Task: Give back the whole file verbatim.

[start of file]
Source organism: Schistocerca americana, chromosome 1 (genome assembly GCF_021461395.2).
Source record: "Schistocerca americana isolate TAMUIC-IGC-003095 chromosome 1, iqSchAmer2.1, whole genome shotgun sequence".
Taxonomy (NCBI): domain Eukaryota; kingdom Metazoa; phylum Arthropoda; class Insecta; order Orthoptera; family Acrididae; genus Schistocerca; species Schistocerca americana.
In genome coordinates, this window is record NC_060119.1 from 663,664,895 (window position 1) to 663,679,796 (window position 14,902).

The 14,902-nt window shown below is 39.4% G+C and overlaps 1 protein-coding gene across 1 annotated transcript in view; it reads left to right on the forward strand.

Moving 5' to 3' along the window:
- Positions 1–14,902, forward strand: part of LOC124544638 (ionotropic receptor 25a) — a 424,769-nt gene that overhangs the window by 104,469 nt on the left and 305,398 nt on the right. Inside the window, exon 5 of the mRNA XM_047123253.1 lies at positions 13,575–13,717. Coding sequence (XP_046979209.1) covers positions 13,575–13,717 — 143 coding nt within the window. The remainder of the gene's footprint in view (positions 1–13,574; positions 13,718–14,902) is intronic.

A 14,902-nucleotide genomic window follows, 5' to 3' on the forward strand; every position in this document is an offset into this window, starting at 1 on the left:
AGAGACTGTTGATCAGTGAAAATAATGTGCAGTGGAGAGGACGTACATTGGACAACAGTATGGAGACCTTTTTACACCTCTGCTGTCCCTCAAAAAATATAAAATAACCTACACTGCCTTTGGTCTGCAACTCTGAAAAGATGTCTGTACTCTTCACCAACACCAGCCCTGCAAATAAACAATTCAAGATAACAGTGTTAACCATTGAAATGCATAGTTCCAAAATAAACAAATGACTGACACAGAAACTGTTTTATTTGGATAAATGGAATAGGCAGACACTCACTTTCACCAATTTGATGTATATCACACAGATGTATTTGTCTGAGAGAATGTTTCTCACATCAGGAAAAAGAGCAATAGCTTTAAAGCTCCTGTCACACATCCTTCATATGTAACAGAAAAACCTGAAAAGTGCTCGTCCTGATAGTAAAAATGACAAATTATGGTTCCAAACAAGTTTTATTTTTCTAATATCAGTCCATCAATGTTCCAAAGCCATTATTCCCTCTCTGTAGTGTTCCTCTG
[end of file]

Source organism: Schistocerca americana, chromosome 1 (genome assembly GCF_021461395.2).
Source record: "Schistocerca americana isolate TAMUIC-IGC-003095 chromosome 1, iqSchAmer2.1, whole genome shotgun sequence".
Taxonomy (NCBI): domain Eukaryota; kingdom Metazoa; phylum Arthropoda; class Insecta; order Orthoptera; family Acrididae; genus Schistocerca; species Schistocerca americana.
In genome coordinates, this window is record NC_060119.1 from 663,664,895 (window position 1) to 663,679,796 (window position 14,902).

The 14,902-nt window shown below is 39.4% G+C and overlaps 1 protein-coding gene across 1 annotated transcript in view; it reads left to right on the forward strand.

Moving 5' to 3' along the window:
- Positions 1–14,902, forward strand: part of LOC124544638 (ionotropic receptor 25a) — a 424,769-nt gene that overhangs the window by 104,469 nt on the left and 305,398 nt on the right. Inside the window, exon 5 of the mRNA XM_047123253.1 lies at positions 13,575–13,717. Coding sequence (XP_046979209.1) covers positions 13,575–13,717 — 143 coding nt within the window. The remainder of the gene's footprint in view (positions 1–13,574; positions 13,718–14,902) is intronic.

A 14,902-nucleotide genomic window follows, 5' to 3' on the forward strand; every position in this document is an offset into this window, starting at 1 on the left:
AGAGACTGTTGATCAGTGAAAATAATGTGCAGTGGAGAGGACGTACATTGGACAACAGTATGGAGACCTTTTTACACCTCTGCTGTCCCTCAAAAAATATAAAATAACCTACACTGCCTTTGGTCTGCAACTCTGAAAAGATGTCTGTACTCTTCACCAACACCAGCCCTGCAAATAAACAATTCAAGATAACAGTGTTAACCATTGAAATGCATAGTTCCAAAATAAACAAATGACTGACACAGAAACTGTTTTATTTGGATAAATGGAATAGGCAGACACTCACTTTCACCAATTTGATGTATATCACACAGATGTATTTGTCTGAGAGAATGTTTCTCACATCAGGAAAAAGAGCAATAGCTTTAAAGCTCCTGTCACACATCCTTCATATGTAACAGAAAAACCTGAAAAGTGCTCGTCCTGATAGTAAAAATGACAAATTATGGTTCCAAACAAGTTTTATTTTTCTAATATCAGTCCATCAATGTTCCAAAGCCATTATTCCCTCTCTGTAGTGTTCCTCTG